By buying convertibles and shorting the underlying stock, hedge funds distribute equity exposure to well-diversified shareholders. We find that firms with characteristics that make seasoned equity offerings expensive are more likely to issue convertibles to hedge funds. We conclude that hedge funds provide opportunities for firms to issue convertible securities at a lower cost than seasoned equity by serving as relatively low-cost distributors of equity exposure. A higher fraction of a convertible is privately placed with hedge funds when institutional ownership, stock liquidity, issue size, concurrent stock repurchases, and limitations on callability suggest that shorting costs will be lower.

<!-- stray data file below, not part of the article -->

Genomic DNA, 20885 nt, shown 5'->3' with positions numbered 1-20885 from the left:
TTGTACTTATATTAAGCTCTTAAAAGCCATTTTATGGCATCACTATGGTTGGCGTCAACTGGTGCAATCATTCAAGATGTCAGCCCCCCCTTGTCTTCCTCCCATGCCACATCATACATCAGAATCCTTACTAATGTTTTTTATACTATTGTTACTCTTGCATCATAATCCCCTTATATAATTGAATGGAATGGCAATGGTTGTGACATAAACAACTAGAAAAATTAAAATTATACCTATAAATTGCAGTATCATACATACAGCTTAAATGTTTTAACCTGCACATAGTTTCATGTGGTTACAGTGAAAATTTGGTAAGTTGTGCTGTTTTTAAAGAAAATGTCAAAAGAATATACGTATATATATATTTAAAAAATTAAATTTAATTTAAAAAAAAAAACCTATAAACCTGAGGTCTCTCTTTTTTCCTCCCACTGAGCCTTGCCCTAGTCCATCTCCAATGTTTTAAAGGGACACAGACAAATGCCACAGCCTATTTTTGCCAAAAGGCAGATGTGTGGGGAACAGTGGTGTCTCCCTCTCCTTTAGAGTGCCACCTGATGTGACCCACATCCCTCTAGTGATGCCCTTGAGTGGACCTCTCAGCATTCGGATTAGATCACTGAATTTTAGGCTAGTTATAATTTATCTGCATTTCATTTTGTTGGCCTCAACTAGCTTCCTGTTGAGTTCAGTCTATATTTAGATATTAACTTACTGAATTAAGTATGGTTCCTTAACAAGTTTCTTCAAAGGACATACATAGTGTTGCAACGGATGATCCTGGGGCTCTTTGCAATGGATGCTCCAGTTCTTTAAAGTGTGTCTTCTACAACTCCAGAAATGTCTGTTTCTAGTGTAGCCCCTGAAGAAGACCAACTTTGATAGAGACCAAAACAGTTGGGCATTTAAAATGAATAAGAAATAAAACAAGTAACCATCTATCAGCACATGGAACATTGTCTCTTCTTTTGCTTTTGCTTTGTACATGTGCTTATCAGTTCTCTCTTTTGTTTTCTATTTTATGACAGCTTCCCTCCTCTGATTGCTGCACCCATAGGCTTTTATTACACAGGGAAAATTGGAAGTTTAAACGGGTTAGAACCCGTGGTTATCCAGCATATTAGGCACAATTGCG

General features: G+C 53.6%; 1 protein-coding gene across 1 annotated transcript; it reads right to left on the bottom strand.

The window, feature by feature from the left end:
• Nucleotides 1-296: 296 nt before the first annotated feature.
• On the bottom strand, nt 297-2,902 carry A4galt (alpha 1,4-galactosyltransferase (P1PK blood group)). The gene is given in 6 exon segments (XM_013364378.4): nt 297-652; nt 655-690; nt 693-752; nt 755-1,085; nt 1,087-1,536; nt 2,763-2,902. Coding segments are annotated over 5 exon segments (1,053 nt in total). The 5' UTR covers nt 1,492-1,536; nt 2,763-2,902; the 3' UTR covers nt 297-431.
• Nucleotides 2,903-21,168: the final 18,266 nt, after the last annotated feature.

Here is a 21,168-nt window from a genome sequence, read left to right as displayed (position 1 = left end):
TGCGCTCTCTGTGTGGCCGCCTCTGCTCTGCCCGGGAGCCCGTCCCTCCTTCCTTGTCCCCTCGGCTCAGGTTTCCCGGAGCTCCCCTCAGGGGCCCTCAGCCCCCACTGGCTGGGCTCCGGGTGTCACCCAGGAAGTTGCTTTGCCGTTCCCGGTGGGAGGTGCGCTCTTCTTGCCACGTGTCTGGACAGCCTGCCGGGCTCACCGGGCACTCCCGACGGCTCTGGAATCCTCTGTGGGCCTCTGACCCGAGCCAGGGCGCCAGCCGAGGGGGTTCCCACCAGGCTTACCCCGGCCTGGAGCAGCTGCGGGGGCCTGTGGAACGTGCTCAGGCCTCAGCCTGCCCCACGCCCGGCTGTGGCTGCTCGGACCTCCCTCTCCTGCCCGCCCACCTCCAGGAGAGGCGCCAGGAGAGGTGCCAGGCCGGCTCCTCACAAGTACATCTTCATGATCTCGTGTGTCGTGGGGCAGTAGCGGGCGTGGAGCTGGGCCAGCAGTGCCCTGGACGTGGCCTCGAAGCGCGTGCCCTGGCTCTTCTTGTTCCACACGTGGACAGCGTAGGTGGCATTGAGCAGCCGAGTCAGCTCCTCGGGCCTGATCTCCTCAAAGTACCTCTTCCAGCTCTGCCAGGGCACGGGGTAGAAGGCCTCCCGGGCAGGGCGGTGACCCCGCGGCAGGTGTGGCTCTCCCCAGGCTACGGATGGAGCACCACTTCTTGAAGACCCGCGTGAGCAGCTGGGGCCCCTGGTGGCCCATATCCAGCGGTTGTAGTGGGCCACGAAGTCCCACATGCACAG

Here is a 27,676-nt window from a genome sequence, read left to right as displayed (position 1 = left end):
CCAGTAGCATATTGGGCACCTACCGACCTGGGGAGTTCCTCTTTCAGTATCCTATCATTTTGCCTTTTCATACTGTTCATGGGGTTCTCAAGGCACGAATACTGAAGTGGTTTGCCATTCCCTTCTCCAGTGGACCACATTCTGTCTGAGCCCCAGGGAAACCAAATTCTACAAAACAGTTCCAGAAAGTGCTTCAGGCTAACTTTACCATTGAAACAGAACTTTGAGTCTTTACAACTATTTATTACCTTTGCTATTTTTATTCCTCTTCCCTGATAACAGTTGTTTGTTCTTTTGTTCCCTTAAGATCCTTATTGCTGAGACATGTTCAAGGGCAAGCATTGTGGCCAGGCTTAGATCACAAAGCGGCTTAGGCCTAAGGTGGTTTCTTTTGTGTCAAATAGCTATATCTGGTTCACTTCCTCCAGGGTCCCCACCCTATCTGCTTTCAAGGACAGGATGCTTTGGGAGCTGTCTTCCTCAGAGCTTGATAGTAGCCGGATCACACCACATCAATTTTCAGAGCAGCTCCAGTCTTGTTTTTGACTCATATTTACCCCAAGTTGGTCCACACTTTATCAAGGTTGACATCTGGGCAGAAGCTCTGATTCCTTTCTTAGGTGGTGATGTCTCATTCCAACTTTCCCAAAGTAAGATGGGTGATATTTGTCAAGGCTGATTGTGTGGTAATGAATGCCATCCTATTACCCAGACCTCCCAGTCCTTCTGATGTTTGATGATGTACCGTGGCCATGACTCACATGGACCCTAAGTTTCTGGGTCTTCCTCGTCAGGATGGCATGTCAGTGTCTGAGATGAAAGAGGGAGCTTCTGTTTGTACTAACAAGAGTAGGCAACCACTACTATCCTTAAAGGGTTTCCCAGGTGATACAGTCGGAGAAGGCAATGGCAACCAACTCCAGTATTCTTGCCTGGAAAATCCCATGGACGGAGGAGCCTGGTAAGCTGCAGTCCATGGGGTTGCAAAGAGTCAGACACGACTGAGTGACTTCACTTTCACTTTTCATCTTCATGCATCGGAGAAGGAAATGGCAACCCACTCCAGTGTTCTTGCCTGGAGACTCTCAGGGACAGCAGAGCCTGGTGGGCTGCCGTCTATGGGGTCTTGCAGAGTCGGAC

convertibles, hedge funds
Financial Institutions and Services (jel G2), Financing Policy; Capital and Ownership Structure (jel G32),
The Review of Economic Studies
Erasmus School of Economics

Brown, S.J, Grundy, B.D, Lewis, C.M, & Verwijmeren, P. (2012). Convertibles and Hedge Funds as Distributors of Equity Exposure . The Review of Economic Studies, 25(10), 3077–3112. doi:10.1093/rfs/hhs088